Have you ever had one of "those" days? The kind of day where you wonder just exactly when it was that you went from having a real life to living in some sick, twisted sitcom?
I've had those days. I have them frequently. So frequently that I have begun to wonder if I am permanently stuck inside the world's biggest practical joke, with no possible escape.
Let's face it, after awhile, it begins to wear on you. At least it did on me. So I went looking for the cause. And I think I may have found it.
In my world, I like to manage my time. I eat at my desk, but that's a choice I make. I generally have my day planned long before the alarm goes off and I like to manage to that plan as much as possible. Recognizing that some flexibility is always in order, I build in ad hoc tasks alongside of what I will need to accomplish on any given day.
I like order. I like planning. I like schedules. I'm in trouble.
Today's workday has evolved a great deal from the dark ages when I entered the work force. There seems to be a constant pressure to get more done on any given day while producing genius-level solutions for people who often assume that you are in possession of some mystic Magic 8 Ball. You have their answers and you don't even need to know the questions. And suddenly, there you are in the middle of one of "those" days.
For a while I tried to counter this by conspicuously hanging an Ouija board in my cube. There was a sign under my nameplate that read, "The Psychic is IN." Then I realized that very few actually saw the humor. In fact, I would wager that people just assumed that these were normal work tools.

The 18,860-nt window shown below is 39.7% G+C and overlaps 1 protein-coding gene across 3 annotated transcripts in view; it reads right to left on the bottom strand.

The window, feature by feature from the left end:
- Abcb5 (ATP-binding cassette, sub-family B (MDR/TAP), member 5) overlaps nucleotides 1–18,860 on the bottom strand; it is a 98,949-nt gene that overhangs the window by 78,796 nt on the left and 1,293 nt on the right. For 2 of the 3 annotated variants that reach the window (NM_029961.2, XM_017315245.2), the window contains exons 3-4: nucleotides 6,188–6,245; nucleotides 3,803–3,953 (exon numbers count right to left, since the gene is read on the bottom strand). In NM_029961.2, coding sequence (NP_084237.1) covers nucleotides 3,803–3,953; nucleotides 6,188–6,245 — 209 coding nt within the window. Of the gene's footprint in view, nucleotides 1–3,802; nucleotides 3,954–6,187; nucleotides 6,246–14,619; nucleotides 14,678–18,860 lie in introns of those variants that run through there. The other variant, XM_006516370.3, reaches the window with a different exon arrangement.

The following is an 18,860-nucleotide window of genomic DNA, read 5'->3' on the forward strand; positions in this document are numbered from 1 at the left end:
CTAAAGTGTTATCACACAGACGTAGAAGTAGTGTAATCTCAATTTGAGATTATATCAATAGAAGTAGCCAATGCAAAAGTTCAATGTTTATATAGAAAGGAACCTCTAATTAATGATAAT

IT professionals also often find ourselves doing more with nothing. But the expectation that we will deliver never changes. So how do we combat this?
For me, the first step was to take a deep breath and remember that my clients weren't doing this because they're demanding, rotten, people. They simply didn't know what I would need to do the task. So I tried talking to them.
I can hear you saying, "But I tried that, it didn't work." I know. I thought I had too. But I had never tried it from the end-users perspective.
Business generally doesn't know, or care, what it takes to create an event, place a radio button, or change an interface. They want ease of use and the tools that will facilitate the job. That's fair. As soon as I figure out what that is, I'll be happy to give it to them. I find out the specifics by meeting with the people who will use the tool and ask questions. I look at what they are using today to accomplish whatever the task is. I ask them what they love about it and I ask them what they hate about it. And I learn things that will eventually be distilled to specific statements that will become the requirements document.
This on its own is in no way the only answer to "those" days. But it started an improvement process that began to reduce the number of them.